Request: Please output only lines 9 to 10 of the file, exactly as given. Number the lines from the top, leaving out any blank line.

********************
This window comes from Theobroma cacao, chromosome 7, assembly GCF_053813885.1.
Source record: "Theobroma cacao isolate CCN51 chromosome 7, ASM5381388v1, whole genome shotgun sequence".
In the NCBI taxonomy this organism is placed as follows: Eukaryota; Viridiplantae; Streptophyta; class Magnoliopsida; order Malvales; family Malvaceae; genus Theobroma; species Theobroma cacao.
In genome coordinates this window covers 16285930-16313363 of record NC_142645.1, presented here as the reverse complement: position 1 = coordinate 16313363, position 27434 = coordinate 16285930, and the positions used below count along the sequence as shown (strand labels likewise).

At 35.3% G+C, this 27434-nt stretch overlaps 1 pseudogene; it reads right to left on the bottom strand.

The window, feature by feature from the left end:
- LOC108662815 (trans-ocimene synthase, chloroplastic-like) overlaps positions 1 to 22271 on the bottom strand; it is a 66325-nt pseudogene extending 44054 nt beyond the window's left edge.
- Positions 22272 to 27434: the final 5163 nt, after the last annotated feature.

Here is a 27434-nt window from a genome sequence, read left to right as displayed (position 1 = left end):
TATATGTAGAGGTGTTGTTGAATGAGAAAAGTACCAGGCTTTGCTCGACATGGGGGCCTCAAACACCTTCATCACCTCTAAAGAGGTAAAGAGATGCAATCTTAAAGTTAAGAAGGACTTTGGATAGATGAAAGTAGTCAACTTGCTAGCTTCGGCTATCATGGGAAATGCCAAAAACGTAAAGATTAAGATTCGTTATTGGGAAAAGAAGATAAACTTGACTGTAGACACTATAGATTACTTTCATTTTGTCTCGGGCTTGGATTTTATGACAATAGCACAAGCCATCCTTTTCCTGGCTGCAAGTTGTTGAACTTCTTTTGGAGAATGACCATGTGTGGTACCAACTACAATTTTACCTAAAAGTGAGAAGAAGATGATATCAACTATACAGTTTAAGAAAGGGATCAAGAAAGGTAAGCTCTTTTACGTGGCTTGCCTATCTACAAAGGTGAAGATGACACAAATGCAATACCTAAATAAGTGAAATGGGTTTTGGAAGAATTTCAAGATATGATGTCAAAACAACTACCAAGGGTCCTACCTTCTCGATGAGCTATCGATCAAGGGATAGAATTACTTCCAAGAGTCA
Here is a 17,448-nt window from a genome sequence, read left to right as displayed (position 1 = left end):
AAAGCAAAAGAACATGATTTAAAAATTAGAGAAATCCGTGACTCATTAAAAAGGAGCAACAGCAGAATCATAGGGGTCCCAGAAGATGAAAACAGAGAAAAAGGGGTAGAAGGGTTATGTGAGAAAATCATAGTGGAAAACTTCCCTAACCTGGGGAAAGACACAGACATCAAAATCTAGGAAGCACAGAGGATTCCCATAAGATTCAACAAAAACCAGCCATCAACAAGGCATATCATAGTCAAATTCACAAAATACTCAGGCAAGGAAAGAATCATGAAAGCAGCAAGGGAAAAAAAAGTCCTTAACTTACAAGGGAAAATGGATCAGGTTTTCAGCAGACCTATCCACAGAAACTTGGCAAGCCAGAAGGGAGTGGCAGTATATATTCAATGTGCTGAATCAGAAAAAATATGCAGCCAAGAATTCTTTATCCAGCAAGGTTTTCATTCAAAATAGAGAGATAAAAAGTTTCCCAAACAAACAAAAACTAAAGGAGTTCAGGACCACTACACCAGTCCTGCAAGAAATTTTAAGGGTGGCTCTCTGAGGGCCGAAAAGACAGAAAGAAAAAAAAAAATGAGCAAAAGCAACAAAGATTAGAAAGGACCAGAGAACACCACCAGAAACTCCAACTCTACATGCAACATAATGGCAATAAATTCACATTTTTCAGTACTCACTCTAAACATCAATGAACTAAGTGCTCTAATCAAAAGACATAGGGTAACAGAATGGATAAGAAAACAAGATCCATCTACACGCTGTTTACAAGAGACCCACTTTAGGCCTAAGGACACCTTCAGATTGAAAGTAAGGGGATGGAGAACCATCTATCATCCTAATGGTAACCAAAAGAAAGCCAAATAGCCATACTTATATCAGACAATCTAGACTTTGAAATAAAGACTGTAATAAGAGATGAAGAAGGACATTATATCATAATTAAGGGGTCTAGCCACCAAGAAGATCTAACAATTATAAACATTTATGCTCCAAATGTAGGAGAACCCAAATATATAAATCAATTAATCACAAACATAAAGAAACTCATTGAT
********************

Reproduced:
Here is a 27434-nt window from a genome sequence, read left to right as displayed (position 1 = left end):
TATATGTAGAGGTGTTGTTGAATGAGAAAAGTACCAGGCTTTGCTCGACATGGGGGCCTCAAACACCTTCATCACCTCTAAAGAGGTAAAGAGATGCAATCTTAAAGTTAAGAAGGACTTTGGATAGATGAAAGTAGTCAACTTGCTAGCTTCGGCTATCATGGGAAATGCCAAAAACGTAAAGATTAAGATTCGTTATTGGGAAAAGAAGATAAACTTGACTGTAGACACTATAGATTACTTTCATTTTGTCTCGGGCTTGGATTTTATGACAATAGCACAAGCCATCCTTTTCCTGGCTGCAAGTTGTTGAACTTCTTTTGGAGAATGACCATGTGTGGTACCAACTACAATTTTACCTAAAAGTGAGAAGAAGATGATATCAACTATACAGTTTAAGAAAGGGATCAAGAAAGGTAAGCTCTTTTACGTGGCTTGCCTATCTACAAAGGTGAAGATGACACAAATGCAATACCTAAATAAGTGAAATGGGTTTTGGAAGAATTTCAAGATATGATGTCAAAACAACTACCAAGGGTCCTACCTTCTCGATGAGCTATCGATCAAGGGATAGAATTACTTCCAAGAGTCA